OBJECTIVES: Right ventricular (RV) exercise contractile reserve (RVECR), its phenotypes, and its functional correlates are among the unresolved issues with regard to the role of the right ventricle in heart failure (HF) syndrome, and understanding these issues constitutes the objective of this study.
BACKGROUND: Although the role of the right ventricle in HF syndrome might be fundamental, the pathophysiology of the failing right ventricle has not been extensively investigated.
METHODS: Ninety-seven patients with HF (mean age 64 years, 70% men, mean left ventricular ejection fraction 33 ± 10%) underwent maximal exercise stress echocardiographic and cardiopulmonary exercise testing. RVECR and RV-to-pulmonary circulation (PC) coupling were assessed using the length-force relationship (tricuspid annular plane systolic excursion [TAPSE] vs. pulmonary artery systolic pressure) and the slope of mean pulmonary artery pressure versus cardiac output. On the basis of TAPSE, patients were categorized into 3 groups: those with TAPSE at rest ≥16 mm (group A, n = 60) and those with TAPSE at rest <16 mm, who were divided according to median TAPSE at peak exercise (15.5 mm) into 2 subgroups (group B, ≥15.5 mm, n = 19; group C, <15.5 mm, n = 18).
RESULTS: Although they had similar left ventricular ejection fractions and rest RV impairment, compared with patients in group C, those in group B showed some degree of RVECR (upward shift of the length-force relationship), better RV-to-PC coupling (lower mean pulmonary artery pressure vs. cardiac output slope), and greater ventilatory efficiency (lower slope of minute ventilation to carbon dioxide output). Rest mitral regurgitation and net changes in pulmonary artery systolic pressure were the variables retained in the best regression model as correlates of RVECR.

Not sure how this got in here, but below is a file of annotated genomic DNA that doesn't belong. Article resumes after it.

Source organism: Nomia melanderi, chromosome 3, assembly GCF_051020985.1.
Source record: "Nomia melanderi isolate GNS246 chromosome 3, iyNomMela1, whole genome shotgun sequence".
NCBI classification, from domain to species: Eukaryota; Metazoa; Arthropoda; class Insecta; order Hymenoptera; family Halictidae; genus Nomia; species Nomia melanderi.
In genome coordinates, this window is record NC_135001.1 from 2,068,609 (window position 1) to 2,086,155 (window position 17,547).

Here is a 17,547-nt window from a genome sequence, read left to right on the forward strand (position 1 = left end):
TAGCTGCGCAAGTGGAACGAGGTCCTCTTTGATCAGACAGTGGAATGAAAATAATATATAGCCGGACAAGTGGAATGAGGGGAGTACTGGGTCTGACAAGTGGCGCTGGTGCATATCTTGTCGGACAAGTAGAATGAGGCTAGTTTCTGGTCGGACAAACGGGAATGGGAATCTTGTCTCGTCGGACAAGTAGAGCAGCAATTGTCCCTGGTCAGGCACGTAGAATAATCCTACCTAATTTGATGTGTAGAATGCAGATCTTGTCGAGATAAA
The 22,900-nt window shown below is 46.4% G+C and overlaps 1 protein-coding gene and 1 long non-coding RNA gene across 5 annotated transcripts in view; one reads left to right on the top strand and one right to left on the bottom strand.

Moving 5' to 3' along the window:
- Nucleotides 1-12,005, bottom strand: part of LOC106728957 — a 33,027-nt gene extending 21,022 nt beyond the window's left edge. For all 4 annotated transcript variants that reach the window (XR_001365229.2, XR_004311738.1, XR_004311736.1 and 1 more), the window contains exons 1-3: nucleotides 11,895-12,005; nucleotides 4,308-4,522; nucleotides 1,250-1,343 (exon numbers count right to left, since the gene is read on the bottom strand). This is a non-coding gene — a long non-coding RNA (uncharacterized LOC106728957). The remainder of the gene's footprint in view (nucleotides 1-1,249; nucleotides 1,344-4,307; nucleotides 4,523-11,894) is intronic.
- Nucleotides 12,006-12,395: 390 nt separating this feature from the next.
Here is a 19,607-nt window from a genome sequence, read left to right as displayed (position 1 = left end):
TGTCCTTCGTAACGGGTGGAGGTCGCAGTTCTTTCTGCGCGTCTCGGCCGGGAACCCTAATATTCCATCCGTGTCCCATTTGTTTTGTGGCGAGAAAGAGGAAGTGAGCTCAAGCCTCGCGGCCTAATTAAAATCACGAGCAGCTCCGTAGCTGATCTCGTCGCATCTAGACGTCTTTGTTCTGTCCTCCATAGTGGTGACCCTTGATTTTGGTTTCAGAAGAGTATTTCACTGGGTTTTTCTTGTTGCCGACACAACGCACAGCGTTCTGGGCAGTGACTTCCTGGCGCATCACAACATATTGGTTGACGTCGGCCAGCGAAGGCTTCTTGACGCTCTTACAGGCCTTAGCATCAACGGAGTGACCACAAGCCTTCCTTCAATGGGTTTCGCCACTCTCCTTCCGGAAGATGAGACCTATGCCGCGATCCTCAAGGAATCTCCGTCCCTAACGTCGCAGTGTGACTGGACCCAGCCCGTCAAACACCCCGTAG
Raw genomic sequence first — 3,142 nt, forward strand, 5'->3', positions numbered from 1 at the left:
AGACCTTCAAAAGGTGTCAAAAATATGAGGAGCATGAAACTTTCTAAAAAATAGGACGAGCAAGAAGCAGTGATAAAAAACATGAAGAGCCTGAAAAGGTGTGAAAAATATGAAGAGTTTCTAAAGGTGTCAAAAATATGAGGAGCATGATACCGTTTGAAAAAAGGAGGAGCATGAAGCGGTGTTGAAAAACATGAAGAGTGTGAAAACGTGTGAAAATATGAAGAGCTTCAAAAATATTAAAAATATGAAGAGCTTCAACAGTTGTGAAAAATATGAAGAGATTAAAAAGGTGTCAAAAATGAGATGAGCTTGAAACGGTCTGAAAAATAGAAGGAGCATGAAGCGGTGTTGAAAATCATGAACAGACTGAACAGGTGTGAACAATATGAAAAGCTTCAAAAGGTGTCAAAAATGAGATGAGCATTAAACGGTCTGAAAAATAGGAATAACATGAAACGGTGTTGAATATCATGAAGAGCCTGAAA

CONCLUSIONS: In patients with HF, RVECR unmasks different phenotypes. Impaired RV function at rest might not invariably lead to unfavorable RVECR and exercise RV-to-PC coupling. Testing these variables appears useful even in more advanced stages of HF to define various clinical conditions and, most likely, to define different levels of risk.
- Journal Article